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Derive project outputs

Page history last edited by PBworks 12 years, 5 months ago

Step 2: Derive project outputs

 

 

 

Rationale: why derive project outputs and what it brings to the process

Project outputs are something that the project produces that others use to address the issues or problems that the project is working on, i.e., the project determinants. In short project outputs are project deliverables which the donor is paying for and it is important to identify them.

 

The co-development and use of project outputs by next users and end users is the project's main impact strategy.

The output itself doesn't tackle the problem--it is the use of the output by the next users and the end users which will tackle the problem.

 

An output can be a database, a technology such as a new variety, a machine, publications, workshops involving next users and end users (not internal), training courses, capacity built in the members of the next users and end users groups.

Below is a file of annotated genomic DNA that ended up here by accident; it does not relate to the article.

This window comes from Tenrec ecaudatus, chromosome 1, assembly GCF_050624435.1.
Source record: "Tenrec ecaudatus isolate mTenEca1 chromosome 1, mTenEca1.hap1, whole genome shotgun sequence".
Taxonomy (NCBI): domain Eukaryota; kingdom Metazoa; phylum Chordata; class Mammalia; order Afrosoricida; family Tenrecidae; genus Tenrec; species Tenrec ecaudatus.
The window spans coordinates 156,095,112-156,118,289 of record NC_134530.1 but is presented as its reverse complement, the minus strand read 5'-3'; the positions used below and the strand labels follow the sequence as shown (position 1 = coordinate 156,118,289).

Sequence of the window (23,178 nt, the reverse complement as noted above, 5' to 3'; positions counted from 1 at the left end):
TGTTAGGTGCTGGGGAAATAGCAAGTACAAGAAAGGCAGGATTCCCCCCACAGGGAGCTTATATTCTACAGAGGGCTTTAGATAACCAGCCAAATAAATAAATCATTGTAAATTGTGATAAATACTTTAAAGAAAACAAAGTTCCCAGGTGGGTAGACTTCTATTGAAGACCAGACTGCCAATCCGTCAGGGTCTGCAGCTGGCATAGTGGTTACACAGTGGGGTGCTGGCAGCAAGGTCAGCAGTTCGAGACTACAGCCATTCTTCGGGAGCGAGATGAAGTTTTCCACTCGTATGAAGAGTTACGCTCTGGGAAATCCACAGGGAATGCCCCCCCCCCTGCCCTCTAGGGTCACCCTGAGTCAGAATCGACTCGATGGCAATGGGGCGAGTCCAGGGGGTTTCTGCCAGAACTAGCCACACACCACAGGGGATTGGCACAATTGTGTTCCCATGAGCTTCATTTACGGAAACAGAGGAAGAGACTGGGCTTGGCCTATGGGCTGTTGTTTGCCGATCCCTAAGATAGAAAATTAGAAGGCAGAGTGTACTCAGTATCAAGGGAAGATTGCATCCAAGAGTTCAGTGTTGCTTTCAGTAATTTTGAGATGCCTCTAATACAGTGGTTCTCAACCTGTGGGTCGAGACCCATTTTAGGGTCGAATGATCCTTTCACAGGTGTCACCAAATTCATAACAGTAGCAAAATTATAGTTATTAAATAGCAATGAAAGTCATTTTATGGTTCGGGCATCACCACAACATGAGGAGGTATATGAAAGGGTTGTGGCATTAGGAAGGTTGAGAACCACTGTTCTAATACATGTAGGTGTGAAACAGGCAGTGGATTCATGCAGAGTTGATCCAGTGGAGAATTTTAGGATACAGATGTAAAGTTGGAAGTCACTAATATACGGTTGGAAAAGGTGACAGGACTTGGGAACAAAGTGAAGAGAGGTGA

What are not outputs are internal workshops, internal financial reports, and other internal documentation. Nevertheless, the production of these may well be progress markers towards the delivery of one or more outputs.

 

Preparation for the exercise:

 

how long it takes:

15 minutes

 

how to set it up:

this is a follow on from the problem tree, i.e., you need to have done the problem tree first to identify the outputs

 

TIP:

  • Projects generally have 3 to 5 main outputs. As a rule of thumb, don't go above seven.

 

How to derive project outputs?

Ask the participants to identify what their projects are going to produce that will be used by others to tackle the project determinants.

 

Click here for a powerpoint slide of an exercise on deriving project outputs

 

 

Next step: Create a vision

 

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